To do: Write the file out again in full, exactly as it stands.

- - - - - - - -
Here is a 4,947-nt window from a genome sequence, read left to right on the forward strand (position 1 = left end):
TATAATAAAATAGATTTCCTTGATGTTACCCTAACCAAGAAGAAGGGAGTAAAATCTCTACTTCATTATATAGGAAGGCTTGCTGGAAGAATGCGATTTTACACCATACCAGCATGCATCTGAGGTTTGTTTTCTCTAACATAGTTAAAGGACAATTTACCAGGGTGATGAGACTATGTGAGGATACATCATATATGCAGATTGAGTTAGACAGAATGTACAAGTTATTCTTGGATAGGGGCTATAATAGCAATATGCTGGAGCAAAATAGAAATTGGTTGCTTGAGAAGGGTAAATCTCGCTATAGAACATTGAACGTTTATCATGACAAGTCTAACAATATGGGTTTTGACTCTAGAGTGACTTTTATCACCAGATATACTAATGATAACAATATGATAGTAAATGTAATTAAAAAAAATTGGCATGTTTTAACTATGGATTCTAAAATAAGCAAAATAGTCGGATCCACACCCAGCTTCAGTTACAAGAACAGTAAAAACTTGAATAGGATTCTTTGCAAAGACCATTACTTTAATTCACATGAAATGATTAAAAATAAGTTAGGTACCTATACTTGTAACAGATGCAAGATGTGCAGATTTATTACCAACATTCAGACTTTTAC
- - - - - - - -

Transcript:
Here is a 4,947-nt window from a genome sequence, read left to right on the forward strand (position 1 = left end):
TATAATAAAATAGATTTCCTTGATGTTACCCTAACCAAGAAGAAGGGAGTAAAATCTCTACTTCATTATATAGGAAGGCTTGCTGGAAGAATGCGATTTTACACCATACCAGCATGCATCTGAGGTTTGTTTTCTCTAACATAGTTAAAGGACAATTTACCAGGGTGATGAGACTATGTGAGGATACATCATATATGCAGATTGAGTTAGACAGAATGTACAAGTTATTCTTGGATAGGGGCTATAATAGCAATATGCTGGAGCAAAATAGAAATTGGTTGCTTGAGAAGGGTAAATCTCGCTATAGAACATTGAACGTTTATCATGACAAGTCTAACAATATGGGTTTTGACTCTAGAGTGACTTTTATCACCAGATATACTAATGATAACAATATGATAGTAAATGTAATTAAAAAAAATTGGCATGTTTTAACTATGGATTCTAAAATAAGCAAAATAGTCGGATCCACACCCAGCTTCAGTTACAAGAACAGTAAAAACTTGAATAGGATTCTTTGCAAAGACCATTACTTTAATTCACATGAAATGATTAAAAATAAGTTAGGTACCTATACTTGTAACAGATGCAAGATGTGCAGATTTATTACCAACATTCAGACTTTTAC